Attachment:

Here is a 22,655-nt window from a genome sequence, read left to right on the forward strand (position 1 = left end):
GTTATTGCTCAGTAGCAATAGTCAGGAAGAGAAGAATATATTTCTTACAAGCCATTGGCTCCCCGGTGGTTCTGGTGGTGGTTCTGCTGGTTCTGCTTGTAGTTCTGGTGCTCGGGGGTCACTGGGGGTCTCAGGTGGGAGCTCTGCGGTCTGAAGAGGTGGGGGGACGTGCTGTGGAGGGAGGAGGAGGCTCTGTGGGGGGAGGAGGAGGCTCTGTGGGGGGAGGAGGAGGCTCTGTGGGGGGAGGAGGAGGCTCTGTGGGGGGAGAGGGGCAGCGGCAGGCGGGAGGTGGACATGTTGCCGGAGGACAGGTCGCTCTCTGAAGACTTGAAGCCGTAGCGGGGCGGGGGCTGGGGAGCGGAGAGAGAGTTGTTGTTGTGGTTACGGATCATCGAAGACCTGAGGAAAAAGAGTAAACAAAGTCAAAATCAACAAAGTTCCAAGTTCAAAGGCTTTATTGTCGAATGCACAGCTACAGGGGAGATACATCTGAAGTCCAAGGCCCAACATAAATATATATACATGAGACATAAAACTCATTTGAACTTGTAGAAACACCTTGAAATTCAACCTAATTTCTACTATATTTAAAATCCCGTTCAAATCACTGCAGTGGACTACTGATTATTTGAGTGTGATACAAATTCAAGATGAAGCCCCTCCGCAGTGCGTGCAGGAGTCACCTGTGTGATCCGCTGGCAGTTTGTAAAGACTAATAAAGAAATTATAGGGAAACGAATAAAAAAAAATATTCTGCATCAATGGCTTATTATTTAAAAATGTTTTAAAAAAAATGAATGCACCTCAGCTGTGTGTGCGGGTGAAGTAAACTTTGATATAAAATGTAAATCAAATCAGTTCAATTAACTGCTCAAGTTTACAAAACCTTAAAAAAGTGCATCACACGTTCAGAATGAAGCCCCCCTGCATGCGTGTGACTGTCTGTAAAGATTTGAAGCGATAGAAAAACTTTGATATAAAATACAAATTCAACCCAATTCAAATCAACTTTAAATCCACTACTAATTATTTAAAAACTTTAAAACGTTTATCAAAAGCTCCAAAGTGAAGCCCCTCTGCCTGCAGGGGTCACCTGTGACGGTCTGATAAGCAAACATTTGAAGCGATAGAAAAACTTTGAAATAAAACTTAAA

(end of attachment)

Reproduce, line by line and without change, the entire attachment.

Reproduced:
Here is a 22,655-nt window from a genome sequence, read left to right on the forward strand (position 1 = left end):
GTTATTGCTCAGTAGCAATAGTCAGGAAGAGAAGAATATATTTCTTACAAGCCATTGGCTCCCCGGTGGTTCTGGTGGTGGTTCTGCTGGTTCTGCTTGTAGTTCTGGTGCTCGGGGGTCACTGGGGGTCTCAGGTGGGAGCTCTGCGGTCTGAAGAGGTGGGGGGACGTGCTGTGGAGGGAGGAGGAGGCTCTGTGGGGGGAGGAGGAGGCTCTGTGGGGGGAGGAGGAGGCTCTGTGGGGGGAGGAGGAGGCTCTGTGGGGGGAGAGGGGCAGCGGCAGGCGGGAGGTGGACATGTTGCCGGAGGACAGGTCGCTCTCTGAAGACTTGAAGCCGTAGCGGGGCGGGGGCTGGGGAGCGGAGAGAGAGTTGTTGTTGTGGTTACGGATCATCGAAGACCTGAGGAAAAAGAGTAAACAAAGTCAAAATCAACAAAGTTCCAAGTTCAAAGGCTTTATTGTCGAATGCACAGCTACAGGGGAGATACATCTGAAGTCCAAGGCCCAACATAAATATATATACATGAGACATAAAACTCATTTGAACTTGTAGAAACACCTTGAAATTCAACCTAATTTCTACTATATTTAAAATCCCGTTCAAATCACTGCAGTGGACTACTGATTATTTGAGTGTGATACAAATTCAAGATGAAGCCCCTCCGCAGTGCGTGCAGGAGTCACCTGTGTGATCCGCTGGCAGTTTGTAAAGACTAATAAAGAAATTATAGGGAAACGAATAAAAAAAAATATTCTGCATCAATGGCTTATTATTTAAAAATGTTTTAAAAAAAATGAATGCACCTCAGCTGTGTGTGCGGGTGAAGTAAACTTTGATATAAAATGTAAATCAAATCAGTTCAATTAACTGCTCAAGTTTACAAAACCTTAAAAAAGTGCATCACACGTTCAGAATGAAGCCCCCCTGCATGCGTGTGACTGTCTGTAAAGATTTGAAGCGATAGAAAAACTTTGATATAAAATACAAATTCAACCCAATTCAAATCAACTTTAAATCCACTACTAATTATTTAAAAACTTTAAAACGTTTATCAAAAGCTCCAAAGTGAAGCCCCTCTGCCTGCAGGGGTCACCTGTGACGGTCTGATAAGCAAACATTTGAAGCGATAGAAAAACTTTGAAATAAAACTTAAA